Origin and renewal of goblet cells in the epithelium of the mouse small intestine


  • J. Merzel,

    1. Department of Anatomy, McGill University, Montreal, Canada
    Current affiliation:
    1. Department of Anatomy, Escola Paulista de Medicina, C. P. 20400, Sao Paulo, Brasil; and Faculdade de Odontologia de Piracicaba, Sao Paulo, Brasil
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    • Dr. J. Merzel's work was supported by a Fellowship from C.A.P.E.S., Brasil

  • C. P. Leblond

    1. Department of Anatomy, McGill University, Montreal, Canada
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The epithelium of duodenum, jejunum and ileum was investigated in adult female mice given an injection of3 H-thymidine and sacrificed at times varying from one hour to 14 days later. The tissues were fixed by perfusion with paraformaldehyde and embedded in Epon. One micron thick sections were cut singly or serially, radioautographed and stained with iron hematoxylin and safranin O. In addition, reconstruction of a crypt was made from serial sections of jejunum.

The reconstruction of a crypt shows the well known columnar, goblet, Paneth, and argentaffin cells. There are also little known cell types referred to as oligomucous and granulo-mucous and pale cells with or without mucus. Of these cells, the only numerous ones are the oligomucous cells, which are located in the lower half of the crypts and contain a few or even only one mucous globule. In the electron microscope, they display long cisterns of rough endoplasmic reticulum parallel to the lateral cell membrane and similar to those observed in goblet cells.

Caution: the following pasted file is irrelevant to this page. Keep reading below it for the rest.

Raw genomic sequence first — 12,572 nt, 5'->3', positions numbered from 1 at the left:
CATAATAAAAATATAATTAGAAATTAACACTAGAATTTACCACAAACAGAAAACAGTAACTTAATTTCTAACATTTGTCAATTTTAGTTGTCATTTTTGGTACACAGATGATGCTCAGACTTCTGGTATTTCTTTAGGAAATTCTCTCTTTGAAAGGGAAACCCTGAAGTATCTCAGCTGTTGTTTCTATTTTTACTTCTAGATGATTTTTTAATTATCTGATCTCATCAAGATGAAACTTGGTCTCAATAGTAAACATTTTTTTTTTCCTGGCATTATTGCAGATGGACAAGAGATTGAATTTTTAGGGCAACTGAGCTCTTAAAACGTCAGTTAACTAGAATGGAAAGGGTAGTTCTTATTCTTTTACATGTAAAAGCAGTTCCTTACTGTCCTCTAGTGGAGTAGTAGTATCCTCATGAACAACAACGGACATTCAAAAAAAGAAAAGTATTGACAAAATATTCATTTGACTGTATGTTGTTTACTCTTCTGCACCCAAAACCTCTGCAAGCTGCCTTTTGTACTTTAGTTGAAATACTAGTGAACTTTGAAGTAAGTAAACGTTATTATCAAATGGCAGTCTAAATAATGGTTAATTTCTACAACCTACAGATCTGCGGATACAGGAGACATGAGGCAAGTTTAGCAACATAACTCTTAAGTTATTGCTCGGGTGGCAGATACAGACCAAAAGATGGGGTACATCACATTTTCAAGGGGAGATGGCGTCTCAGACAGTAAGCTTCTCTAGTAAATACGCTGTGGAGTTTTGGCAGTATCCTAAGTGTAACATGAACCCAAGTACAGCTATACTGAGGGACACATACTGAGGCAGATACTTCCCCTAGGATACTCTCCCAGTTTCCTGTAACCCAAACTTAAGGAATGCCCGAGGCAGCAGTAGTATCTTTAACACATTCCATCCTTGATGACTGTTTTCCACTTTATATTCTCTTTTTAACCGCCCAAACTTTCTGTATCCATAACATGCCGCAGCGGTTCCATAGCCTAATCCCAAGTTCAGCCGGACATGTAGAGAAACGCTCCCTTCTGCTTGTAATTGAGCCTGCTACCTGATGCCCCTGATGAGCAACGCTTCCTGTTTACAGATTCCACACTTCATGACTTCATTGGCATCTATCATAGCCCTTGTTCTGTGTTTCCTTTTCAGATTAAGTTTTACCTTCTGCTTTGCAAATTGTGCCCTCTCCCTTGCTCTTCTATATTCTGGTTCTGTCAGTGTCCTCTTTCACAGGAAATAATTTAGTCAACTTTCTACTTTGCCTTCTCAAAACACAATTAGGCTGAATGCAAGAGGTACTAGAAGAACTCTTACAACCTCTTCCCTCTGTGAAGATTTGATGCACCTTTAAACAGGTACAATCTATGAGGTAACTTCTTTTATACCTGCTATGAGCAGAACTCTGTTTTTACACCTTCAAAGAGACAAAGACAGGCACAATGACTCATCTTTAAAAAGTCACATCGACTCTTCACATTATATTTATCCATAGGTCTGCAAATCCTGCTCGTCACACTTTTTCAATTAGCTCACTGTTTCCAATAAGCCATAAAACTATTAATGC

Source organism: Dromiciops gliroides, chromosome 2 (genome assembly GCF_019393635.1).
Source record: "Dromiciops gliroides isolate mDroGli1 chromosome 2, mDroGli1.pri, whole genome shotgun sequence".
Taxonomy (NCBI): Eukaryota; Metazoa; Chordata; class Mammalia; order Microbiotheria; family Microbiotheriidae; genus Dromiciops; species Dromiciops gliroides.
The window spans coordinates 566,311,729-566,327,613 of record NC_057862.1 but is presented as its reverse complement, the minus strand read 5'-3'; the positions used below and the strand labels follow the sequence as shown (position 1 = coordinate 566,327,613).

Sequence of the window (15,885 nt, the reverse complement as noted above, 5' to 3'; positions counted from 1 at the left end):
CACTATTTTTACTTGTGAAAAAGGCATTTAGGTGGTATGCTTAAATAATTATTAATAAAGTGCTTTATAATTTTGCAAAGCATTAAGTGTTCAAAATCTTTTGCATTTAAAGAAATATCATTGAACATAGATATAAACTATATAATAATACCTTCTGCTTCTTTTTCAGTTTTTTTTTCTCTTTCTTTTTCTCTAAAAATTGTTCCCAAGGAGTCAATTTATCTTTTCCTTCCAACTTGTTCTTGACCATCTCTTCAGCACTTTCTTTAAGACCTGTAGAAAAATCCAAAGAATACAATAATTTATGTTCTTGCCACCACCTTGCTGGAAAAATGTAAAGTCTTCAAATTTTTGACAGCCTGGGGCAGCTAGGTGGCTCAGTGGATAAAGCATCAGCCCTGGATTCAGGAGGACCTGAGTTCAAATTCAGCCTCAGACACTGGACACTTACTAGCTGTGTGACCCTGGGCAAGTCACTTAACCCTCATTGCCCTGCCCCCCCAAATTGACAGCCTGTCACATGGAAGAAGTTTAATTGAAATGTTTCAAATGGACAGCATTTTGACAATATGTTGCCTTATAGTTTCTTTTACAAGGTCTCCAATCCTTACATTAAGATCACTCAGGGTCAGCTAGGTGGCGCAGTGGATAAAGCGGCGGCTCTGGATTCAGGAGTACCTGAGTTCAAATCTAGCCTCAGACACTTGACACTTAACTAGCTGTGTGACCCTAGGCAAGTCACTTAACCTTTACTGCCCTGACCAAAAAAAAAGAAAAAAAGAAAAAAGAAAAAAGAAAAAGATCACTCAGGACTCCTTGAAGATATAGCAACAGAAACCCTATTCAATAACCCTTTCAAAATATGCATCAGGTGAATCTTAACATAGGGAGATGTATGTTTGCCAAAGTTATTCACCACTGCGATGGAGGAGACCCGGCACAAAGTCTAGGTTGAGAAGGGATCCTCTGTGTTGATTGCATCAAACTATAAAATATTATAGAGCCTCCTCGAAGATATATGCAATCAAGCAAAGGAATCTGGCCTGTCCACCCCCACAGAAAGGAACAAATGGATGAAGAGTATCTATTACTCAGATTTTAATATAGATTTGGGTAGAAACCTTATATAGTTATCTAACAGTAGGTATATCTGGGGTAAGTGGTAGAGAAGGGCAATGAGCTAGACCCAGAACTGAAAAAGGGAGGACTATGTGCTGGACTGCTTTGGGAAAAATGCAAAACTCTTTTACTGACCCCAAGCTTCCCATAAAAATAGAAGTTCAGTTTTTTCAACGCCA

In radioautographs of the crypts neither goblet cells, nor Paneth cells, nor argentaffin cells show mitosis or label one hour after3 H-thymidine injection. Granulo-mucous and pale cells are only rarely labeled. In contrast, columnar and oligomucous cells frequently take up label and undergo mitosis. By 12 hours after injection labeled goblet cells have appeared. Since at that time 3 H-thymidine has left the circulation, the label must have been acquired by transformation of labeled columnar or oligomucous cells. Furthermore, since transitional forms between oligomucous and goblet cells are common, it is concluded that oligomucous cells are those which directly transform into goblet cells.

Eventually, like columnar cells, labeled goblet cells migrate to the villus epithelium, climb to the villus tip and fall into the lumen.

Although oligomucous cells fit the requirements for goblet cell precursors, not enough of them are labeled to account for the rate of renewal of goblet cells. It is therefore speculated that some undifferentiated columnar cells at the base of the crypts participate in the production of oligomucous cells, which in turn yield goblet cells.